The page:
Quick Tip: Family Business Success
1. Delegate Responsibilities
Who’s doing what? This includes identifying who will be making business decisions. Will you use a democratic process where each family member gets a vote, and if so, what happens when everyone is split? Will you, as the small business owner, make sole decisions?
And say you have two, three, four employees — whether some or all are family — lay out the roles and responsibilities that come with each of their job titles. Hold their feet to the fire, too: make sure that they are actually following through with the duties assigned to them and that others aren’t carrying another employee’s burden.
You already know each other — including strengths and weaknesses. Use that information to play to your employees’ strengths (read: put them in positions where you know they will excel.)
2. Document, Document, Document
So you’ve made all these decisions — who’s doing what, what are the hours of operation for your small business, what days and hours will your employees work, how much each person will get paid. What now? Put it all in writing. That way, you’ll have a paper trail to fall back on should any conflicts arise. Here are some things your small business could put in writing today.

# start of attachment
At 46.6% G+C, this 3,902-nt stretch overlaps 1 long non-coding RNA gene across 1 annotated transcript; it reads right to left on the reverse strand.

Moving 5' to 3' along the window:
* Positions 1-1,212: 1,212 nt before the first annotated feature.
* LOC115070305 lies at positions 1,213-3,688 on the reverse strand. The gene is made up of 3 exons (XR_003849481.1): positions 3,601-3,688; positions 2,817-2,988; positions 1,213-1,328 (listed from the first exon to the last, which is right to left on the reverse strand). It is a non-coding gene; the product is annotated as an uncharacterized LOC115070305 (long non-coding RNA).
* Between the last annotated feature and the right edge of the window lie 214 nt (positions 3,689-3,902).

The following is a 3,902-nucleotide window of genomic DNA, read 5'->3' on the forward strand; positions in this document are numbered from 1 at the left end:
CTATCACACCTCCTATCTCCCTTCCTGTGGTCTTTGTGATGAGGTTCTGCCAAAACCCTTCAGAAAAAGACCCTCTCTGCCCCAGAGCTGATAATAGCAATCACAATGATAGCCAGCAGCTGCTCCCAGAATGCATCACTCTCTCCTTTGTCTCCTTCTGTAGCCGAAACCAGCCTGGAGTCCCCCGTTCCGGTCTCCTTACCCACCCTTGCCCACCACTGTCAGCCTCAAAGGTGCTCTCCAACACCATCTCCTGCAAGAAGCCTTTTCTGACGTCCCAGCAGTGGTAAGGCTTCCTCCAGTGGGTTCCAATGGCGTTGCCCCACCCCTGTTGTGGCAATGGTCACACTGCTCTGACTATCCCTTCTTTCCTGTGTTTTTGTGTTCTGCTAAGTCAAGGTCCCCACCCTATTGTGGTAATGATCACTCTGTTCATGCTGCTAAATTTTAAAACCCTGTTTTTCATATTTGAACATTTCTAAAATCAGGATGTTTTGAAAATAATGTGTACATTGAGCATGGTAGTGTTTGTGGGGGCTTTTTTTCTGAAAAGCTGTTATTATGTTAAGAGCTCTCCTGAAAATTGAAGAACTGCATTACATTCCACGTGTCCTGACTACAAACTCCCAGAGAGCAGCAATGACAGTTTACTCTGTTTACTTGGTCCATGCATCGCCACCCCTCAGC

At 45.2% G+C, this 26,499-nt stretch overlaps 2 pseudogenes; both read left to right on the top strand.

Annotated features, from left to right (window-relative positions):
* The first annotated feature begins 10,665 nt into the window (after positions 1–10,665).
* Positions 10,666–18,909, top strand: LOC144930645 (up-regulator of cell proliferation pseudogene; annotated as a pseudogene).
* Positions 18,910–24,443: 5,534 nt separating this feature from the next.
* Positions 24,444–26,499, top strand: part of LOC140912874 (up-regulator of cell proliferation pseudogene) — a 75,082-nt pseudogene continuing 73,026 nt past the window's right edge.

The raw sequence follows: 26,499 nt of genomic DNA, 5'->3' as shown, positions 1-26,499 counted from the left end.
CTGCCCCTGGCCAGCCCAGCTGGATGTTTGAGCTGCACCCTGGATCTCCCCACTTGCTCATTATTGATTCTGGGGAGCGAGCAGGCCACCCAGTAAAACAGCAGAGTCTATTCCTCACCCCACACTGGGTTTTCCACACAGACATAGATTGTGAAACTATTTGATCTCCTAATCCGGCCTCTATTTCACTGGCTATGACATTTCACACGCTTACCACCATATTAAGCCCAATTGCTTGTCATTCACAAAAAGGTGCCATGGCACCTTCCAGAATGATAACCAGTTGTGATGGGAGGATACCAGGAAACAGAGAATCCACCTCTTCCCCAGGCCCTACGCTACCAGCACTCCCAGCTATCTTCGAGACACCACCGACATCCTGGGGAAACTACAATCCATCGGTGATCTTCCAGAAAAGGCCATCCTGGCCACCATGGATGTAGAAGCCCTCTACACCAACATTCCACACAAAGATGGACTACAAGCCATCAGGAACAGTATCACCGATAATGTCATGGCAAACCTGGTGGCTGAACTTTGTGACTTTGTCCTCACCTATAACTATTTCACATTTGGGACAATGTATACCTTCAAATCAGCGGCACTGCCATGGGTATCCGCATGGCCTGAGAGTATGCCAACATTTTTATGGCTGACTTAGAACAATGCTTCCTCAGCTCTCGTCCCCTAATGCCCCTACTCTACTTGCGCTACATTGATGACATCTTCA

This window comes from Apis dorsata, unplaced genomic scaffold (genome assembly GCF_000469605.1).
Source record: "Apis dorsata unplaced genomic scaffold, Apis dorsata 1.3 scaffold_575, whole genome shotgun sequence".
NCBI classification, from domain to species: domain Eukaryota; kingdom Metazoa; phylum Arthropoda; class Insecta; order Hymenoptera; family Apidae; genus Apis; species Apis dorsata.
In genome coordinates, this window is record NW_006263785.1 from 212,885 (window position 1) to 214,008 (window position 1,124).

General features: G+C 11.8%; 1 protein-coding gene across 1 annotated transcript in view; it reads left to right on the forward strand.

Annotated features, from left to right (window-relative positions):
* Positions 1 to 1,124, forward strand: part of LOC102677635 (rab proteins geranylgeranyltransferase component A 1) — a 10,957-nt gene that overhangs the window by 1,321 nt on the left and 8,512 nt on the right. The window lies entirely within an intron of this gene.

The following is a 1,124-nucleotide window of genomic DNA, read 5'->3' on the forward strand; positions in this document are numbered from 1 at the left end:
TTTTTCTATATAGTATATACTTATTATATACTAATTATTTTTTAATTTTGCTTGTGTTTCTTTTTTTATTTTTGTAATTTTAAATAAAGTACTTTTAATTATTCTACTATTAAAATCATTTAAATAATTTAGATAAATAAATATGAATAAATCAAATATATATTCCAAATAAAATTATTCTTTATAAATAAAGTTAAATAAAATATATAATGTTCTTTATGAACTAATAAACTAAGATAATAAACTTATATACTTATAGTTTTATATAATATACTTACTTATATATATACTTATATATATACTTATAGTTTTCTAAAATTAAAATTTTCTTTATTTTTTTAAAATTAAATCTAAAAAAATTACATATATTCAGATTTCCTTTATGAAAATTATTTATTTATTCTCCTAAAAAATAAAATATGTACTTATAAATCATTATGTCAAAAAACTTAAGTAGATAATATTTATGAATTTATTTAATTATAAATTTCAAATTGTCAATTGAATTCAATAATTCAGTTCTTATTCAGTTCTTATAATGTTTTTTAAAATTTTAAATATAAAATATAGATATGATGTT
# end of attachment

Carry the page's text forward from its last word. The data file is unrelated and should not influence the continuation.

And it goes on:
3. Use Conflict Resolution Tactics
Let’s face it. There are going to be disputes. And because you’re all kin, they can escalate really fast. How do you de-escalate? Conflict resolution. Forbes has five key steps of dealing with conflict at work. In short, identify the problem you have with an employee. As an example, John Doe hasn’t turned in a report due last Friday. State the problem, and keep things positive by using “I” not “you” statements. Using the same scenario, according to Psychology Today, “I am getting backed up and feeling a little stressed because I don’t have that report yet.” Then, brainstorm and come to a mutual solution.
4. Have a Succession Plan
Who is going to take over when you tap out? What happens if you have more than one child who could take the reins? What if you don’t think your own children are interested or qualified? About one in every three family businesses have no succession plan at all, and even fewer — less than one-fourth of family businesses — have a plan in writing of which all stakeholders are aware, according to the 2017 PwC survey. Put together a plan, and, as the National Federation of Independent Business says, choose your successor(s) on “merit,” not “inherit." PwC recommends that family businesses include succession planning — which includes more than within strategic planning.
You all have a common goal of wanting to see the business prosper, so just remember you’re all in it together!